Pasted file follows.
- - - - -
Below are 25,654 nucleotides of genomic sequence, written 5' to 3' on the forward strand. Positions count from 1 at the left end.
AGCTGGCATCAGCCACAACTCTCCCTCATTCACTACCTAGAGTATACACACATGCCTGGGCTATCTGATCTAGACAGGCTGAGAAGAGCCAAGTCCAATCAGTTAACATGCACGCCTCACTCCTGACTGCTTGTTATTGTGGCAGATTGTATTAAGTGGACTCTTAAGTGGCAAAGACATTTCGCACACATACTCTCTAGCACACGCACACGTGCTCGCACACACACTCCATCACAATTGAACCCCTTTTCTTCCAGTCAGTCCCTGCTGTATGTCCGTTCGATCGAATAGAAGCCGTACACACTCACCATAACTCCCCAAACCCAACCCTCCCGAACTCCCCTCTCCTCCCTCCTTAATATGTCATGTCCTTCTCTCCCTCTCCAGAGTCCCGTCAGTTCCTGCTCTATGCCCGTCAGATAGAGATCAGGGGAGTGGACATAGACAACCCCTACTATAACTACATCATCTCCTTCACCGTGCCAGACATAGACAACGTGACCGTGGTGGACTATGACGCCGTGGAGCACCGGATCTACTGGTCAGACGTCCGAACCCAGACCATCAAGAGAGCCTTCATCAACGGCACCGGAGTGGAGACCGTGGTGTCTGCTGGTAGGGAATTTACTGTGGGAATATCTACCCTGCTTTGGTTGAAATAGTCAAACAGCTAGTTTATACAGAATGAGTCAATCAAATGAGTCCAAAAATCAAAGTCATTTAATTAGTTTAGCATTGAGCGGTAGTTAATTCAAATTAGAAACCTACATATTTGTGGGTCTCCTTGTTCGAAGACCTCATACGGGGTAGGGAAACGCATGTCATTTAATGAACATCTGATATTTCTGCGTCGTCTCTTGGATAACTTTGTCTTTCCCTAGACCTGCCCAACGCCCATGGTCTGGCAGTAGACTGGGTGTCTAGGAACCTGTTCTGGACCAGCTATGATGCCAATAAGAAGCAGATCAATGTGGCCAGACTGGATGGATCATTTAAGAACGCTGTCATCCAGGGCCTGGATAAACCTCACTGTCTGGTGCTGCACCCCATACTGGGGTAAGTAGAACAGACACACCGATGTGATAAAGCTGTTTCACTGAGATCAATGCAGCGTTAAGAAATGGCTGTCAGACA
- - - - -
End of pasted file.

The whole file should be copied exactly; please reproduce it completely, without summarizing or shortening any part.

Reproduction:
Below are 25,654 nucleotides of genomic sequence, written 5' to 3' on the forward strand. Positions count from 1 at the left end.
AGCTGGCATCAGCCACAACTCTCCCTCATTCACTACCTAGAGTATACACACATGCCTGGGCTATCTGATCTAGACAGGCTGAGAAGAGCCAAGTCCAATCAGTTAACATGCACGCCTCACTCCTGACTGCTTGTTATTGTGGCAGATTGTATTAAGTGGACTCTTAAGTGGCAAAGACATTTCGCACACATACTCTCTAGCACACGCACACGTGCTCGCACACACACTCCATCACAATTGAACCCCTTTTCTTCCAGTCAGTCCCTGCTGTATGTCCGTTCGATCGAATAGAAGCCGTACACACTCACCATAACTCCCCAAACCCAACCCTCCCGAACTCCCCTCTCCTCCCTCCTTAATATGTCATGTCCTTCTCTCCCTCTCCAGAGTCCCGTCAGTTCCTGCTCTATGCCCGTCAGATAGAGATCAGGGGAGTGGACATAGACAACCCCTACTATAACTACATCATCTCCTTCACCGTGCCAGACATAGACAACGTGACCGTGGTGGACTATGACGCCGTGGAGCACCGGATCTACTGGTCAGACGTCCGAACCCAGACCATCAAGAGAGCCTTCATCAACGGCACCGGAGTGGAGACCGTGGTGTCTGCTGGTAGGGAATTTACTGTGGGAATATCTACCCTGCTTTGGTTGAAATAGTCAAACAGCTAGTTTATACAGAATGAGTCAATCAAATGAGTCCAAAAATCAAAGTCATTTAATTAGTTTAGCATTGAGCGGTAGTTAATTCAAATTAGAAACCTACATATTTGTGGGTCTCCTTGTTCGAAGACCTCATACGGGGTAGGGAAACGCATGTCATTTAATGAACATCTGATATTTCTGCGTCGTCTCTTGGATAACTTTGTCTTTCCCTAGACCTGCCCAACGCCCATGGTCTGGCAGTAGACTGGGTGTCTAGGAACCTGTTCTGGACCAGCTATGATGCCAATAAGAAGCAGATCAATGTGGCCAGACTGGATGGATCATTTAAGAACGCTGTCATCCAGGGCCTGGATAAACCTCACTGTCTGGTGCTGCACCCCATACTGGGGTAAGTAGAACAGACACACCGATGTGATAAAGCTGTTTCACTGAGATCAATGCAGCGTTAAGAAATGGCTGTCAGACA